Plans for Chinese music award ceremony changed

Staff writer, with CNA

Fri, Dec 07, 2012 - Page 1

Plans to hold China’s Chinese Music Chart Awards (中國歌曲排行榜) ceremony in Taipei this month have been changed to a series of performances, in line with the government’s demands, the Taiwanese co-organizer of the event said yesterday.

“Government officials have the final say on the matter,” Taipei Artist Agency Association president Chao Shao-wei (趙少威) said, referring to remarks made by Mainland Affairs Council (MAC) Minister Wang Yu-chi (王郁琦) earlier in the day that the government was unlikely to approve a proposal to stage the Chinese awards show in Taipei.

Asked at a legislative committee meeting about the plan to hold the awards ceremony in Taipei, Wang said many Chinese entertainers have come to Taiwan to perform, but such performances were not politically sensitive.

However, an awards ceremony was a different matter and could create problems, Wang told lawmakers.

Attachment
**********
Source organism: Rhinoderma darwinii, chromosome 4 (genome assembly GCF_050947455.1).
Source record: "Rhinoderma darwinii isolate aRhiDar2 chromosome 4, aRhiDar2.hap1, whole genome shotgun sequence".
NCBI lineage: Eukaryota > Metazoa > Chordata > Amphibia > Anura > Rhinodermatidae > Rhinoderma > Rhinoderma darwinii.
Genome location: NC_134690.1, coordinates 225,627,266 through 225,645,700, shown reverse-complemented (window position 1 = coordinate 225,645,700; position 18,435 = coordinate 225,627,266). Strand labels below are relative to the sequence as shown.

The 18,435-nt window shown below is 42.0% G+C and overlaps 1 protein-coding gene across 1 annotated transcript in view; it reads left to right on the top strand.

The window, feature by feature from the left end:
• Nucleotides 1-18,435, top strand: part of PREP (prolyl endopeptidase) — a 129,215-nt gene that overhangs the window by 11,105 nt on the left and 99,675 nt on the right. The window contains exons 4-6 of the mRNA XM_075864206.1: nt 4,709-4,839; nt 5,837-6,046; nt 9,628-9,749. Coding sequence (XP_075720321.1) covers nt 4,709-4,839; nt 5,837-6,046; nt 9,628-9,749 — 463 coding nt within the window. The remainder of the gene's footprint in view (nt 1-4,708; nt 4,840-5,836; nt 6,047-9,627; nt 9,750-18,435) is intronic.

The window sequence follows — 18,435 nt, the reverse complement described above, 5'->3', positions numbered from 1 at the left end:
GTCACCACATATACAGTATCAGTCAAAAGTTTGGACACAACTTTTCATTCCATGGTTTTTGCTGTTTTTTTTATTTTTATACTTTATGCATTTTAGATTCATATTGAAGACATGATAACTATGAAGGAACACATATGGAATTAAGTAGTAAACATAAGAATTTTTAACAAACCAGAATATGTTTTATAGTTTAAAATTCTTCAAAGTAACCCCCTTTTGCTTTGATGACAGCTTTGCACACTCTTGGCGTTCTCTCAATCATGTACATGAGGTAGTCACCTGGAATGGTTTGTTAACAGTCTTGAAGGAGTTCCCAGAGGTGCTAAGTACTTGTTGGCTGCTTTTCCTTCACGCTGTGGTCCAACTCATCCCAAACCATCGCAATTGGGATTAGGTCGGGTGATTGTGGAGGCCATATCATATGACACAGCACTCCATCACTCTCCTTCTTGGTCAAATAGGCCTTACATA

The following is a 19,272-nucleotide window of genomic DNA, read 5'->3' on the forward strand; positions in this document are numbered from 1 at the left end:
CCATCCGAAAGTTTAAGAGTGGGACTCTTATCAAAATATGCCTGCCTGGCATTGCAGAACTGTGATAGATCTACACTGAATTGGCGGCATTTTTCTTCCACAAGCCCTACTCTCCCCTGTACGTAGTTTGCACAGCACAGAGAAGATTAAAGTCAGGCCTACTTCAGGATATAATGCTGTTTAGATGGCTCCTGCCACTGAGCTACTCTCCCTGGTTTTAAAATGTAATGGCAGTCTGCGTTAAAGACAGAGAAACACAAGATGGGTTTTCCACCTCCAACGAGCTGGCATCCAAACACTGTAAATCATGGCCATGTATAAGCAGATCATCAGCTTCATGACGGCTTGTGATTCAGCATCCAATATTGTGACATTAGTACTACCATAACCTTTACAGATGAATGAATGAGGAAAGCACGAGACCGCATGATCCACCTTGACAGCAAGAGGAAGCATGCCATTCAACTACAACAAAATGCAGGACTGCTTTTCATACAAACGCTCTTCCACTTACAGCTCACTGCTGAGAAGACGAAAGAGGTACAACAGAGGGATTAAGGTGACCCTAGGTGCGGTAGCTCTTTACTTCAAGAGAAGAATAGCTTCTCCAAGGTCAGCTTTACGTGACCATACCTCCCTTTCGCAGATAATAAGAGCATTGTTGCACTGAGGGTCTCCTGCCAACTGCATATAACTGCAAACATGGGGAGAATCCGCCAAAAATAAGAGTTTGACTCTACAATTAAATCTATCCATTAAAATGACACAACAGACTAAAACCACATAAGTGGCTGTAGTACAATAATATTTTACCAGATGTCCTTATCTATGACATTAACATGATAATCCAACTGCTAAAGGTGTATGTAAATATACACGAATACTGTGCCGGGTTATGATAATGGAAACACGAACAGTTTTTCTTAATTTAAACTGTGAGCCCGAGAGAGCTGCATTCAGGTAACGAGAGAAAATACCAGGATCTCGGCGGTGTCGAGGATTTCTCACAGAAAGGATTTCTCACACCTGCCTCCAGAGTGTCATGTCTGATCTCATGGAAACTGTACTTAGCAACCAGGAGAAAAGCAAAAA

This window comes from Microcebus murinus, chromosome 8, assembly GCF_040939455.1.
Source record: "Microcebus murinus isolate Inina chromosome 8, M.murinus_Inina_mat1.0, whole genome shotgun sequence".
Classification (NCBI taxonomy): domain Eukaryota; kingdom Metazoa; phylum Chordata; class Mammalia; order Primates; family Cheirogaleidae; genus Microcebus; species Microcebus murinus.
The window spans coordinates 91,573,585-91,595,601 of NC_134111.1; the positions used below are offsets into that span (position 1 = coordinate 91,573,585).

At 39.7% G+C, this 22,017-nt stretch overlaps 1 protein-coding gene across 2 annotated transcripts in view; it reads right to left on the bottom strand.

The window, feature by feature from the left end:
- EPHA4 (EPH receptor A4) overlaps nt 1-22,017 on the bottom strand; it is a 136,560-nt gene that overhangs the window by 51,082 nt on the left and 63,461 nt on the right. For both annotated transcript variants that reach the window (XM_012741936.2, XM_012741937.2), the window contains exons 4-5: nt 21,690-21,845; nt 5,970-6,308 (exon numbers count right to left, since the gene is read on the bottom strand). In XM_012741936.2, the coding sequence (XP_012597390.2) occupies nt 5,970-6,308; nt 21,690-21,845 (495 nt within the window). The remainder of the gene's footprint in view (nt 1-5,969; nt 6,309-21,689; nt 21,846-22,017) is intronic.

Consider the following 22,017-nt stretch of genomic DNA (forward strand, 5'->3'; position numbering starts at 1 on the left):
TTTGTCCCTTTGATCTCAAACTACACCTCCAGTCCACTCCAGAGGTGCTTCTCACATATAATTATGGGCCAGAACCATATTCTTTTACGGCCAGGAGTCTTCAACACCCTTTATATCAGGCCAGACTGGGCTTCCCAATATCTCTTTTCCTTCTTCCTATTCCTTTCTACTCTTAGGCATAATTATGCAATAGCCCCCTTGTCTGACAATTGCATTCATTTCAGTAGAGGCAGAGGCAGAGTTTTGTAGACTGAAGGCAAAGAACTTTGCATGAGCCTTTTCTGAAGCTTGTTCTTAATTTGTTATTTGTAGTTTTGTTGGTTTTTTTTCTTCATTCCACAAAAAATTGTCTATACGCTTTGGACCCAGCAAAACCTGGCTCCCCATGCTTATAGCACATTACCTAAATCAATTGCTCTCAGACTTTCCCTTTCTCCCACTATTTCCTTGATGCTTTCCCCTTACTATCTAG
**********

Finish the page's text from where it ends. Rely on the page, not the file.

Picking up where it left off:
He said it was “unwise” of the organizers to unilaterally announce that the ceremony — one of the biggest for Mandarin pop music — would be held in Taipei.

“We will not agree to such an awards ceremony being held in Taiwan,” he said.

On Friday last week, the organizers announced in Beijing that this year’s ceremony would take place in Taipei to mark the chart’s 20th anniversary.

The announcement was quickly condemned by opposition parties, which said holding the ceremony in Taipei would denigrate Taiwanese sovereignty because the 16 categories of awards are divided into two groups — China and Hong Kong/Taiwan.

A meeting of Cabinet agencies on Tuesday asked the organizers to submit additional paperwork on their proposal before it would decide whether to grant permission for the ceremony to be held in Taiwan.

Chao said the organizers would abide by the council’s demands and that the plan now is to have the awards ceremony in Beijing, while staging a series of performances in Taipei.

“This would provide entertainment to both sides of the Taiwan Strait, and we hope to make both sides happy,” Chao said.

He also said the lineup of performers traveling to Taipei would have to be adjusted to reflect the fact that the ceremony would not be taking place here.

Meanwhile, Minister of Culture Lung Ying-tai (龍應台) said that the two sides of the Taiwan Strait should conduct exchanges with sincerity and that Chinese groups must abide by Taiwan’s laws and regulations, and respect the feelings of Taiwanese if they want to stage activities here.

“If the entertainers come here just to perform, we will absolutely welcome them,” Lung said.